Before the protocol was adopted, audits of nursing practice showed that only 19.6% of 250 patients were out of bed at the time of the visit vs. 69.1% after the intervention (p<0.001).

Other NSQIP hospitals of over 500 beds during the years studied had annual rates of 0.8% for DVT and 0.4% for PE.

Using a risk-adjusted NSQIP data for the authors’ hospital, the ratio of observed to expected VTE was 3.41 prior to instituting the program, and steadily decreased to an odds ratio of 0.94 (p<0.05).

“It will be difficult to get the rate of VTE to zero because the risks of bleeding from anticoagulation sometimes outweigh the risks of VTE so that prophylaxis cannot be administered,” said Dr. McAneny also noting that certain patients will develop VTEs despite appropriate prophylaxis.

He mentioned several important factors in the success of their program such as its standardization, buy-in by the surgeons-they are all competitive people and none wants to be on the wrong side of the outcomes curve, a user-friendly system with check-box format, mandated VTE hazard scoring and prophylaxis selection or declination, electronic reminders, and regular monitoring and feedback of data.

SOURCE: http://bit.ly/1j7DXOq

J Am Coll Surg 2014.

Nilton Medina, MD, Awarded George H. Kaye Alumni Award for Outstanding Service to Others

May 15th, 2014 in Faculty News

Nilton-Medina-MDNilton Medina, MD, Attending Surgeon, Division of Plastic and Reconstructive Surgery, Boston Medical Center and Associate Professor of Surgery, Boston University School of Medicine,was awarded the very first George H. Kaye Alumni Award for Outstanding Service to Others from the Biomedical Science Careers Program (BSCP) at their annual Evening of Hope event.

The award was established in honor of George H. Kaye who was a founding member of BSCP and worked with others to create an organization that would provide students of every race, ethnic background, gender, and financial status with encouragement, support, and guidance needed for the successful pursuit of biomedical science and other science-related careers. 

Dr. Medina first met Mr. Kaye at a BSCP Conference in 1996 as a college student. He was a recipient of a Hope Scholarship in 1998, and has given back to BSCP as a Student Advisor for the last decade. 

About the Biomedical Science Careers Program (BSCP)
The Biomedical Science Careers Program (BSCP), founded in 1991, was incorporated as a not-for-profit organization in 1994. BSCP’s first student conference took place in March 1992 and was attended by 300 high school, college, medical and graduate minority students. Since its inception, more than 10,000 minority students and over 1,100 underrepresented postdoctoral trainees and junior faculty members have participated in BSCP programs. The founding sponsors of the Biomedical Science Careers Program are the Harvard Medical School Minority Faculty Development Program, the New England Board of Higher Education and the Massachusetts Medical Society.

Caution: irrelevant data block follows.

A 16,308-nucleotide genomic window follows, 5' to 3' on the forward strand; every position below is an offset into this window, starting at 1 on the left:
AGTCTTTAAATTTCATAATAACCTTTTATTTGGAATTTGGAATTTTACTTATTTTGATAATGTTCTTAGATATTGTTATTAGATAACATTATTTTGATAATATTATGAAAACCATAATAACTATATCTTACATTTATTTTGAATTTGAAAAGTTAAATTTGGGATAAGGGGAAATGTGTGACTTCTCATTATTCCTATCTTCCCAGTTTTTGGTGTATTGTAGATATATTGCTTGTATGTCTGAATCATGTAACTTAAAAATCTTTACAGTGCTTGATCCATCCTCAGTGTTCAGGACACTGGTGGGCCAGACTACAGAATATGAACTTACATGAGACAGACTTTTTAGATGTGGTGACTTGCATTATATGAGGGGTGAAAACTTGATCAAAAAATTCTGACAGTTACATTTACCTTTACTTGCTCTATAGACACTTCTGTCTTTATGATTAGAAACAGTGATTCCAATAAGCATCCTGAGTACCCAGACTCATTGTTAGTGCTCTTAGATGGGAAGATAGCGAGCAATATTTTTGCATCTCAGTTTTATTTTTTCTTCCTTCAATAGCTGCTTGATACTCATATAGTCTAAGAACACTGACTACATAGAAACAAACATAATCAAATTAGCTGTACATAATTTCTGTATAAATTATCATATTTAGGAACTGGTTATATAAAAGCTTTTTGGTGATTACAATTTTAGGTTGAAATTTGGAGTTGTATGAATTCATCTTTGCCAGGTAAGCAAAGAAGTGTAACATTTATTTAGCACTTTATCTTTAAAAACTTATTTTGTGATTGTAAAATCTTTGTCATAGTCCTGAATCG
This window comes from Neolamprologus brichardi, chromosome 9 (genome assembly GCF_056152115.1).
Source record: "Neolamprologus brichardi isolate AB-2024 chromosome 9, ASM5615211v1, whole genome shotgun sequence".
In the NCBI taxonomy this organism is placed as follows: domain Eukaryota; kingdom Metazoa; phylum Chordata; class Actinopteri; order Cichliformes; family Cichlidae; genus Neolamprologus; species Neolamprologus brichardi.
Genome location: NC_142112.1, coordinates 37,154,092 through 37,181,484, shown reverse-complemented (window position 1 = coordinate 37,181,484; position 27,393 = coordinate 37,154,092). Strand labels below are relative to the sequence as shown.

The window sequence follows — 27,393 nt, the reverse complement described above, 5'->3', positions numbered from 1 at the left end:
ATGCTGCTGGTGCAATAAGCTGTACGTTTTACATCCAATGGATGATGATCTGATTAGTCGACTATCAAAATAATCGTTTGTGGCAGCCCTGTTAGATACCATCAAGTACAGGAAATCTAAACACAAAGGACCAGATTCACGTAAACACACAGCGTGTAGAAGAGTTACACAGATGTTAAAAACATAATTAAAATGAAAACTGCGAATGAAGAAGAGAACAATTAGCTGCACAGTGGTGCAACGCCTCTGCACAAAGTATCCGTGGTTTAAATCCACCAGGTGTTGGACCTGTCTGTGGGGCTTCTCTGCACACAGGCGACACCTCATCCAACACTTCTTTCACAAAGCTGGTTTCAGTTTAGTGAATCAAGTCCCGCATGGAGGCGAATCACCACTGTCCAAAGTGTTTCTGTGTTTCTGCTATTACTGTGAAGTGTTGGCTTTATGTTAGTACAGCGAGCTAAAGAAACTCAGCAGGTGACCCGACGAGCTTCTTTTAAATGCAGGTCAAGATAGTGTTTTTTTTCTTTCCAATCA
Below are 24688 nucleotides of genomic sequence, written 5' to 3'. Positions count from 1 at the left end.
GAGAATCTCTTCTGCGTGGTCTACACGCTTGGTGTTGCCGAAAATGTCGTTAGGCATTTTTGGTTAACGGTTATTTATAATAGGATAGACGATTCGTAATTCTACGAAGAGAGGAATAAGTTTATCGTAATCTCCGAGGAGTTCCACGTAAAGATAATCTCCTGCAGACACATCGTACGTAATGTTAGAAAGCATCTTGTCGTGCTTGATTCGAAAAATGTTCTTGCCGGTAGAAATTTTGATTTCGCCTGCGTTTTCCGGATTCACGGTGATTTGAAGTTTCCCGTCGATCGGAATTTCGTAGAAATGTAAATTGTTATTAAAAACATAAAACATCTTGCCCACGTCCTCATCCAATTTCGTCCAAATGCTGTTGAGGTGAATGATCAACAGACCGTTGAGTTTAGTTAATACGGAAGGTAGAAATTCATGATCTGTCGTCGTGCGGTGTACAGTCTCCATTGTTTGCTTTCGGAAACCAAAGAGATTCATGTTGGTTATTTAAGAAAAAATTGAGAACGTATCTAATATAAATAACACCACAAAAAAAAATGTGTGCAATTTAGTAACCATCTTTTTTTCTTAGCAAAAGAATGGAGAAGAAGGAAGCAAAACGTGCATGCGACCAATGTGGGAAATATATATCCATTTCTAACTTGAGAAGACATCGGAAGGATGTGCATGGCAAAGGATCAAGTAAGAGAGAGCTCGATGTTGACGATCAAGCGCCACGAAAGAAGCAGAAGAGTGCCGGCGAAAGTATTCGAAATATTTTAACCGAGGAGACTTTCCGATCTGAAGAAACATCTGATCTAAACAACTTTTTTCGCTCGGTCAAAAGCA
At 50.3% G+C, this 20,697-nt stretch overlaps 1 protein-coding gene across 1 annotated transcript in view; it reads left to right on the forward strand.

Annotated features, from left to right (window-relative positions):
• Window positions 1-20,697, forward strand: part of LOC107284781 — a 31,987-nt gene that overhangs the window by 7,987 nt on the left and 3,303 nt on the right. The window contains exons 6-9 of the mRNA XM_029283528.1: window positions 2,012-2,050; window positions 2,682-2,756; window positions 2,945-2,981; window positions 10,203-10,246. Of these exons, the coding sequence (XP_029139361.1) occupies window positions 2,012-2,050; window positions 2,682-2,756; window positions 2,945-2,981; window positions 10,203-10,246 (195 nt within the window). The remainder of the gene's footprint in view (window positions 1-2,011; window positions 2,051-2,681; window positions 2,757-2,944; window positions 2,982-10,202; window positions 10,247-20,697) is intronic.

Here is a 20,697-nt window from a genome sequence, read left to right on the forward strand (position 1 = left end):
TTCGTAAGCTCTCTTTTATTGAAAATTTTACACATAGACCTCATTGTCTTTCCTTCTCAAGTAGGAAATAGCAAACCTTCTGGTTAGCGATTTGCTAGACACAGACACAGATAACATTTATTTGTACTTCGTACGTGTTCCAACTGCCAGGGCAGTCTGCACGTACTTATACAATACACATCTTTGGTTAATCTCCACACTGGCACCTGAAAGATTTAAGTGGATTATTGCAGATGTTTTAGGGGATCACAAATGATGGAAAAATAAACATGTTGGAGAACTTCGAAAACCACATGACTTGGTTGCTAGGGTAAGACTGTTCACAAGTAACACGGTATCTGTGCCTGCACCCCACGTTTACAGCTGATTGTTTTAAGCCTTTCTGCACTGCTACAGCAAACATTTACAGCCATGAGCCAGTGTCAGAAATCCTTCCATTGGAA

Boston Doctors Reveal Lessons Learned in Marathon Attack

March 21st, 2014 in Faculty News

 

http://www.necn.com/03/20/14/Boston-doctors-reveal-lessons-learned-in/landing.html?blockID=864098&feedID=11110

Department of Surgery Welcomes Robert W. Schulze, MD, FACS, FCCM

February 7th, 2014 in Faculty News

Robert W. Schulze, MD, FACS, FCCM

Robert W. Schulze, MD, FACS, FCCM

The Department of Surgery is pleased to announce that Robert W. Schulze, MD, FACS, FCCM, has joined the department. Dr. Schulze is an Attending Surgeon in the Section of Acute Care & Trauma Surgery at Boston Medical Center and Associate Professor of Surgery at Boston University School of Medicine. He was most recently Director of Surgical Nutrition and Surgical Critical Care at SUNY Downstate Medical Center in Brooklyn, NY and Attending Physician of Surgery at Kings County Hospital Center also in Brooklyn, NY.

Dr. Schulze is a graduate of Boston University (BA, MA, MD). He completed a residency in General Surgery at the University of Medicine and Dentistry of New Jersey in New Brunswick, NJ, and a Fellowship in Trauma and Critical Care at the University of Maryland in Baltimore, MD. In addition, Dr. Schulze completed a research fellowship at New England Deaconess Hospital. 

Dr. Schulze has authored and co-authored numerous chapters and scientific publications and is a Fellow of the American College of Surgeons (ACS) and the American College of Critical Care Medicine. His research and clinical interests include surgical education, ARDS, advanced ventilator management, sepsis, pre-hospital trauma care and violence prevention programs.

 

Local researchers Awarded Grant from the DeGregorio Family Foundation for Gastric and Esophageal Cancer Research & Education

January 17th, 2014 in Faculty News